Under its current scientific programme, ‘Molecules to Ecosystems’, EMBL plans to advance the study of life in its natural context and explore at the molecular level how organisms respond and adapt to changing environments. In doing so, EMBL is using fundamental science to make new discoveries and rise up to societal challenges in human and planetary health.
EMBL accelerates life science research and innovation by powering AI tools through the open provision of ready-to-use life science data, and by developing new AI approaches to accelerate scientific discovery. EMBL has already been incorporating AI extensively across its missions:
Driving biological discovery science. EMBL is an established player in developing and applying AI tools to address questions in life sciences, with research spanning all biological scales, from the molecular, cellular, organismal, and population levels. EMBL advances and uses AI methods in three research areas: structural biology, imaging, and genomics. These will enable scientists to gain an even better understanding of the complex biological systems that underpin life and use that knowledge to inform solutions that benefit human and planetary health.
Providing large-scale open biological data as enabler for AI. For more than three decades, EMBL’s European Bioinformatics Institute (EMBL-EBI) has been storing, curating, and making biological data generated by the scientific community openly available to everyone. This invaluable data resource covers the length and breadth of biological fields, systems and technologies. EMBL-EBI’s big data repositories are openly accessible and have long been used as training data to develop computational algorithms.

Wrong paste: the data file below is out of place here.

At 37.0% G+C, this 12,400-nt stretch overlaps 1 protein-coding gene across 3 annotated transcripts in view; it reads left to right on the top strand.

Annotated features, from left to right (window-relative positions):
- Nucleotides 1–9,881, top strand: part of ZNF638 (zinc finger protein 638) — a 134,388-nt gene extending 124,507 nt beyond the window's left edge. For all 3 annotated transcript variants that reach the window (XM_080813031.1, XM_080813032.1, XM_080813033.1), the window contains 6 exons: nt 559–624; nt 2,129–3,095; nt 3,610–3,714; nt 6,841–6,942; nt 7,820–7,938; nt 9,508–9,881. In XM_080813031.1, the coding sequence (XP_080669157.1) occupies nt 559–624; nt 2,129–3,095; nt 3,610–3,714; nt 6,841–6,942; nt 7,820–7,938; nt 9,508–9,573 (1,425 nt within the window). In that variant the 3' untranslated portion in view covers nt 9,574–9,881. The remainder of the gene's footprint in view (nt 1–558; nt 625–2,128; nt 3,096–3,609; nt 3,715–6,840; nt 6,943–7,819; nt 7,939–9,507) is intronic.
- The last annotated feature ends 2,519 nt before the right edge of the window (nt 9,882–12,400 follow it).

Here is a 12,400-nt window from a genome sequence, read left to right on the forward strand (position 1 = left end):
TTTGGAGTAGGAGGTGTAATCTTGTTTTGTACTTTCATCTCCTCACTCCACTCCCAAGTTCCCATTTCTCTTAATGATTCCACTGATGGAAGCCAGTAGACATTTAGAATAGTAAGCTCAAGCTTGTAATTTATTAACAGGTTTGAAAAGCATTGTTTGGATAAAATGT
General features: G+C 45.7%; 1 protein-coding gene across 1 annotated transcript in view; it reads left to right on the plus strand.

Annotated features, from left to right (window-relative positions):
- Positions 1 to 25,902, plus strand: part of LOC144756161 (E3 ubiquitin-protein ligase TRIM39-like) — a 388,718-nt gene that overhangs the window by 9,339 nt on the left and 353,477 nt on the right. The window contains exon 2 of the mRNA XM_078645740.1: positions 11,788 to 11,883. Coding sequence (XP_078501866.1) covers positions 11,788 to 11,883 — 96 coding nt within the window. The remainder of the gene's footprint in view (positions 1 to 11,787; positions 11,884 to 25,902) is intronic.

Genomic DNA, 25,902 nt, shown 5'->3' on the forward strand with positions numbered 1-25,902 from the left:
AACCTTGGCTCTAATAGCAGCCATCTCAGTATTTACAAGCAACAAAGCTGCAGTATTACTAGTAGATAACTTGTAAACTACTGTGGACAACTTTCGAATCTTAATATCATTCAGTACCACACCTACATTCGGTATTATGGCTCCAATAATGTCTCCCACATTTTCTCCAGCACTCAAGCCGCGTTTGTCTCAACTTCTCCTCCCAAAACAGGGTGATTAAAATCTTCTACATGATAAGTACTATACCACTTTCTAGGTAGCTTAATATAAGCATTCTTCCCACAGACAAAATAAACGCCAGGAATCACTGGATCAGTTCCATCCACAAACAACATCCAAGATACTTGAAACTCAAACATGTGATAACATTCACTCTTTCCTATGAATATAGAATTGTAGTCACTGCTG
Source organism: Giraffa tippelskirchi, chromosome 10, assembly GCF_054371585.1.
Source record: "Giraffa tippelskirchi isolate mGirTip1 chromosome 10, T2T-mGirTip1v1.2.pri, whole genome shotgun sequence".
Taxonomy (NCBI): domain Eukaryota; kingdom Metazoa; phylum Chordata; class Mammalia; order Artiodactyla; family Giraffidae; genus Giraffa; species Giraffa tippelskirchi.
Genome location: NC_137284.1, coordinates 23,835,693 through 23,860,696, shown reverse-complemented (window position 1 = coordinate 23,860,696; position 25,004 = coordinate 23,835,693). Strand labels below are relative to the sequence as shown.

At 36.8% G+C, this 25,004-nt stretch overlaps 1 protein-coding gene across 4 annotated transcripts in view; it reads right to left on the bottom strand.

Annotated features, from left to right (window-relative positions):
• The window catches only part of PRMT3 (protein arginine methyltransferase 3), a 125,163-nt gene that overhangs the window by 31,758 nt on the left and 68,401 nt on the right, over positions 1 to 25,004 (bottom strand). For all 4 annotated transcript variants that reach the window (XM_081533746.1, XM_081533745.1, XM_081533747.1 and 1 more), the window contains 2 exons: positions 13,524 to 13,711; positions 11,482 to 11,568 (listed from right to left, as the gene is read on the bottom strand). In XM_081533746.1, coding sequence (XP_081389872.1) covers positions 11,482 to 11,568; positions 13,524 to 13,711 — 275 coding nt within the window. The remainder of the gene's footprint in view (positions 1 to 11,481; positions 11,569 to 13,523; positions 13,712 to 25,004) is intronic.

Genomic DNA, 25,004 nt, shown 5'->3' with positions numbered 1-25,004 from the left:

In the era of AI, these data will provide unique opportunities to develop, train, and rigorously test AI-based approaches to tackle pertinent challenges in fundamental research and biomedicine. A prime example is the recent development of AlphaFold by Google’s DeepMind, which used the Protein Data Bank (housed at EMBL-EBI) to develop and train its algorithms. DeepMind also partnered with EMBL-EBI to make its AlphaFold protein structure predictions freely and openly available to the global scientific community.
Advancing innovation and translation. EMBL is extensively engaged in translational research and commercialisation. AI has wide applications here, as evidenced by Open Targets, a drug-discovery consortium led by EMBL-EBI with six partners in the pharmaceutical industry that focuses on drug target identification and prioritisation.
“EMBL brings together research communities and fosters new collaborations. Data science is a centrepiece of our ‘Molecules to Ecosystems’ programme and will enable a new era of AI in biology,” Heard said. “With the power of collaboration and connections across Europe and beyond, it will be exciting to see how meetings like this – and obviously the follow-on research and future evidence-based policy decisions – can slingshot science and technology toward practical applications that benefit science and society.”